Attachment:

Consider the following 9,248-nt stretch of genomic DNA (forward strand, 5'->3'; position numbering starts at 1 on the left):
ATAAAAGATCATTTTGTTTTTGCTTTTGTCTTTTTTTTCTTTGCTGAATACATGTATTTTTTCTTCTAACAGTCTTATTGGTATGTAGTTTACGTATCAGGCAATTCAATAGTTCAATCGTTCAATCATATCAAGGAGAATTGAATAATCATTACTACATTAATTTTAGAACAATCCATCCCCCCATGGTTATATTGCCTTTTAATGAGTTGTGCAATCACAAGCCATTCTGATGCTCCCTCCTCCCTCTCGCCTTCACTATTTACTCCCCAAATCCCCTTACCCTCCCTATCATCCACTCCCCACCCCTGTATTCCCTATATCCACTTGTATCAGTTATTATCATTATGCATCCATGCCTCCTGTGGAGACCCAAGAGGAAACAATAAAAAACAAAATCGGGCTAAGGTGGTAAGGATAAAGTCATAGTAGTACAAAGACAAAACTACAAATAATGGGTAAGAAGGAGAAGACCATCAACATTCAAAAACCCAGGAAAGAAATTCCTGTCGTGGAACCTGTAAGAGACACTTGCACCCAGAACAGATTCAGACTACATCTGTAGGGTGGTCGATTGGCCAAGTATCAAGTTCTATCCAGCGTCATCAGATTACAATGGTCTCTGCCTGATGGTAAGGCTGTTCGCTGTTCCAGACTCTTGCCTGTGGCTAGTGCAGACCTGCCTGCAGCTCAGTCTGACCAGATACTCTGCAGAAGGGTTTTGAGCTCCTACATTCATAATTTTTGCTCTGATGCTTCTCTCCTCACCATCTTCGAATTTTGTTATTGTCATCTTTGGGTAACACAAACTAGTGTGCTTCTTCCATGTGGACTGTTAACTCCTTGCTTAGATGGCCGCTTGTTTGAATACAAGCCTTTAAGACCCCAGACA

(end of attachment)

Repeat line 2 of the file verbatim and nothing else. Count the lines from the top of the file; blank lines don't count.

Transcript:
ATAAAAGATCATTTTGTTTTTGCTTTTGTCTTTTTTTTCTTTGCTGAATACATGTATTTTTTCTTCTAACAGTCTTATTGGTATGTAGTTTACGTATCAGGCAATTCAATAGTTCAATCGTTCAATCATATCAAGGAGAATTGAATAATCATTACTACATTAATTTTAGAACAATCCATCCCCCCATGGTTATATTGCCTTTTAATGAGTTGTGCAATCACAAGCCATTCTGATGCTCCCTCCTCCCTCTCGCCTTCACTATTTACTCCCCAAATCCCCTTACCCTCCCTATCATCCACTCCCCACCCCTGTATTCCCTATATCCACTTGTATCAGTTATTATCATTATGCATCCATGCCTCCTGTGGAGACCCAAGAGGAAACAATAAAAAACAAAATCGGGCTAAGGTGGTAAGGATAAAGTCATAGTAGTACAAAGACAAAACTACAAATAATGGGTAAGAAGGAGAAGACCATCAACATTCAAAAACCCAGGAAAGAAATTCCTGTCGTGGAACCTGTAAGAGACACTTGCACCCAGAACAGATTCAGACTACATCTGTAGGGTGGTCGATTGGCCAAGTATCAAGTTCTATCCAGCGTCATCAGATTACAATGGTCTCTGCCTGATGGTAAGGCTGTTCGCTGTTCCAGACTCTTGCCTGTGGCTAGTGCAGACCTGCCTGCAGCTCAGTCTGACCAGATACTCTGCAGAAGGGTTTTGAGCTCCTACATTCATAATTTTTGCTCTGATGCTTCTCTCCTCACCATCTTCGAATTTTGTTATTGTCATCTTTGGGTAACACAAACTAGTGTGCTTCTTCCATGTGGACTGTTAACTCCTTGCTTAGATGGCCGCTTGTTTGAATACAAGCCTTTAAGACCCCAGACA